The mass shooting at two mosques in New Zealand earlier this month has led to an uptick in Islamophobic incidents in some places, and one of the latest targeted communities is a city north of San Diego, California. A mosque in Escondido was set on fire on Sunday in an apparent attack that police are saying referenced the New Zealand massacre.
An arsonist is suspected to have started the fire on the outside of the Dar-ul-Arqam mosque around 3:15 a.m. and used an accelerant so that it would spread more quickly, according to The San Diego Union-Tribune. Seven people were inside worshipping, but none was injured, the Escondido Police Department said in a Sunday press release.
The occupants managed to put out the blaze using a fire extinguisher and the fire department and police arrived on the scene shortly after to assist, according to the Union-Tribune. Part of the wall was blackened; graffiti was also drawn on the driveway and has since been removed, per the The Washington Post.
"Graffiti left behind by the suspect made reference to the shooting incident in New Zealand," the police department said in its release. "The incident is being investigated as both an arson and a hate crime." Police have not yet shared the exact contents of the message because they believe that doing so could impair their investigation, per the Post.
"I never could have expected that this would happen here, two blocks from my house," Yusef Miller of Escondido's Islamic Society of North County told The Washington Post. "The connection was chilling. It was a clear homage to what happened in New Zealand."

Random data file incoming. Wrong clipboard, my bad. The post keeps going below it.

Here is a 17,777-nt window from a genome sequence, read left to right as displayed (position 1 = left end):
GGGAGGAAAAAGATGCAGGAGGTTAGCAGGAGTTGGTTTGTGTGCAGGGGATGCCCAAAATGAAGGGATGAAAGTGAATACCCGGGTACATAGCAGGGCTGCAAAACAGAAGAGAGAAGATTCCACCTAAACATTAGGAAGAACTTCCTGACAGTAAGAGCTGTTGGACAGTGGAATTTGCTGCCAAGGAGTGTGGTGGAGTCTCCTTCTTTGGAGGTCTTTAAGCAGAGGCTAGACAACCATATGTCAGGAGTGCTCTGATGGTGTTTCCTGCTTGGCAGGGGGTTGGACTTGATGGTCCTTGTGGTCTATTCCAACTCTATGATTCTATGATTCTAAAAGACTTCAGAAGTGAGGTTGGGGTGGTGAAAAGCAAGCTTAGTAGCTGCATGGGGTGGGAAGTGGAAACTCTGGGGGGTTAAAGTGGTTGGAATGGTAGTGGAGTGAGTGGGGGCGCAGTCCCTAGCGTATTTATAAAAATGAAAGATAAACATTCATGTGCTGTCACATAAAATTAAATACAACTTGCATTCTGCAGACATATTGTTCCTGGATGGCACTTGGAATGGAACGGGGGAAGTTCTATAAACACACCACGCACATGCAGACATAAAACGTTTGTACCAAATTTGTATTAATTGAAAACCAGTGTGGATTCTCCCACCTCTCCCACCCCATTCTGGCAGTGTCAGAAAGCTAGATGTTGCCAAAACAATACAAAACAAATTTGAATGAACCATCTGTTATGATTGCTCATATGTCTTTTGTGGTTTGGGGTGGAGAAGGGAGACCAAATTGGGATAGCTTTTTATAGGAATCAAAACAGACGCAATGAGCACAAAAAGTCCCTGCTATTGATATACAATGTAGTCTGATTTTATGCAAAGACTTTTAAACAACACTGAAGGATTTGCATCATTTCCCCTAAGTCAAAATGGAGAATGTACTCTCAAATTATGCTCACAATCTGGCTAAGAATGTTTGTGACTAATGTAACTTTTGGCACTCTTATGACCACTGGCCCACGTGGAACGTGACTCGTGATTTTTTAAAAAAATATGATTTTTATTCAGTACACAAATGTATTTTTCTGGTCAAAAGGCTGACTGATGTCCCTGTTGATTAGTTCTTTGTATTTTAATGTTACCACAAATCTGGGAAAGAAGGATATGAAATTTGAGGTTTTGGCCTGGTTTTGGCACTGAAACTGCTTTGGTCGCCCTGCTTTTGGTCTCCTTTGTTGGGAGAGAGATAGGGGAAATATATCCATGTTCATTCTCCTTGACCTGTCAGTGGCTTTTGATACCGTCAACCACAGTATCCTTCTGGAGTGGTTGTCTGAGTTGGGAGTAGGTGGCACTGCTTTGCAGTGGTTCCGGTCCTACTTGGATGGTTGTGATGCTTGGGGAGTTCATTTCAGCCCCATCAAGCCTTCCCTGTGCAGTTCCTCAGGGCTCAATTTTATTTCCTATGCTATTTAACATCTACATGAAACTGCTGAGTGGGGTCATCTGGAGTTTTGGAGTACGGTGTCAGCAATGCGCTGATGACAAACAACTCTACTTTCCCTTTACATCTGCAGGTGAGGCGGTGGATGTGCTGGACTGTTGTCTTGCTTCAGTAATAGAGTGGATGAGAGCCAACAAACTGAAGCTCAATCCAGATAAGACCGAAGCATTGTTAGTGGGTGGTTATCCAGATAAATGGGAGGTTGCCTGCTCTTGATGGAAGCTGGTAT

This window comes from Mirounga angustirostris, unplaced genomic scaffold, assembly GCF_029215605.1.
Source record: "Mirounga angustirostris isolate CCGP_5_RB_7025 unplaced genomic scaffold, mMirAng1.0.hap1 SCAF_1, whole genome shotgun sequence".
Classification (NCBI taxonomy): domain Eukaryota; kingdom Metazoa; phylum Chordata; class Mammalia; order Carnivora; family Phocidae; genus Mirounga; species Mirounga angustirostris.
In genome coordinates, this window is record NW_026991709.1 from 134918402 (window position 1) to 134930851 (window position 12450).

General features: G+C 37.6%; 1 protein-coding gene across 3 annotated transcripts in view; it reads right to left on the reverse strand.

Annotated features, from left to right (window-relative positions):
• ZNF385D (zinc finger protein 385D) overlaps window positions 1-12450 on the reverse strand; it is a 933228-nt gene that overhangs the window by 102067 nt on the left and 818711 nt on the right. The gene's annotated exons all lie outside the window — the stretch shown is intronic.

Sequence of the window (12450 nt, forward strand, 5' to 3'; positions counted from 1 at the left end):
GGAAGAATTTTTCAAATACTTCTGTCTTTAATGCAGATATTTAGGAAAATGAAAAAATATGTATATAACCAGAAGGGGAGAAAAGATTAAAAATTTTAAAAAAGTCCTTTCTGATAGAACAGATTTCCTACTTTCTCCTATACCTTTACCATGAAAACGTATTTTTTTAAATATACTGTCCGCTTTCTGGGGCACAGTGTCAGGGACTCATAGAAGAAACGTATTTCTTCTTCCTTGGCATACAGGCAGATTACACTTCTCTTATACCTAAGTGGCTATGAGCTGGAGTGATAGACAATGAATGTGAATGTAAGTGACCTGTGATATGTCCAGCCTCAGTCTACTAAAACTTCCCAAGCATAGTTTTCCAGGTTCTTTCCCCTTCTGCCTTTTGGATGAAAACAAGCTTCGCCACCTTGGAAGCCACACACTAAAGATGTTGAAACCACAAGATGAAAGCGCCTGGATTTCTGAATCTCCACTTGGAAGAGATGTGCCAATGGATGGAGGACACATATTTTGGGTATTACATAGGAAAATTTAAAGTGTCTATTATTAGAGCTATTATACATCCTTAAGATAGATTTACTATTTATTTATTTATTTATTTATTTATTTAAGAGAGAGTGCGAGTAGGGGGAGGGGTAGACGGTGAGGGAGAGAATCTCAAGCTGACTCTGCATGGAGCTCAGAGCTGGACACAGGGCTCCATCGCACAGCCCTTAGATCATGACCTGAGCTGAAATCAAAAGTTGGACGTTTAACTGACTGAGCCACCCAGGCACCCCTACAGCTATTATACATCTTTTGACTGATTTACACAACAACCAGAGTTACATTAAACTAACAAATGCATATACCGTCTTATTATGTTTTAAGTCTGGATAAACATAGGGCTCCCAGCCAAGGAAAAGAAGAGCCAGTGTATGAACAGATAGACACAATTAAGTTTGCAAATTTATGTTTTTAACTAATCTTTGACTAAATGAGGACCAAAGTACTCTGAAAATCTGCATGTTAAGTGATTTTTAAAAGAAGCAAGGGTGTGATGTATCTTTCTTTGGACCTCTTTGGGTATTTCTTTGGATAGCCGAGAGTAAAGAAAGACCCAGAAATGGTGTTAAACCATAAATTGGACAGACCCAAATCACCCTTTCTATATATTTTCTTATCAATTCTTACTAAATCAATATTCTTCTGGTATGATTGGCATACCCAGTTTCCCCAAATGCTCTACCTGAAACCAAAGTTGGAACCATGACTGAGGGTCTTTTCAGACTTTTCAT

The incident occurred just over a week after a deadly mass shooting at two mosques in Christchurch, New Zealand. The massacre has set off other Islamophobic incidents around the world. In the United Kingdom, Tell MAMA, an organization that tracks anti-Muslim hate crimes in the region, told The Guardian that the rate of Islamophobic incidents there rose by nearly 600 percent in the week after the Christchurch shooting.
Members of the Muslim community in Escondido held a prayer and security vigil on Sunday night in response to the suspected arson attack. The mosque has created a LaunchGood page to raise money for repairs, improving security, and building community between Escondido worshippers and the rest of the city.
Escondido police Lt. Chris Lick urged community members to "remain absolutely vigilant and watchful" at their centers of worship, according to The San Diego Union-Tribune. He said that people should notify police of any suspicious activity near religious buildings, including sightings of "people who are not supposed to be there." Lick also said that law enforcement will be watching these centers particularly closely.
Miller told the Union-Tribune that police had already increased their presence in the area after the Christchurch massacre. "We were vigilant, but now we have to be hyper-vigilant because it came to our back door," Miller said. "When that happens, especially in a place like Escondido, that makes us all look over our shoulders."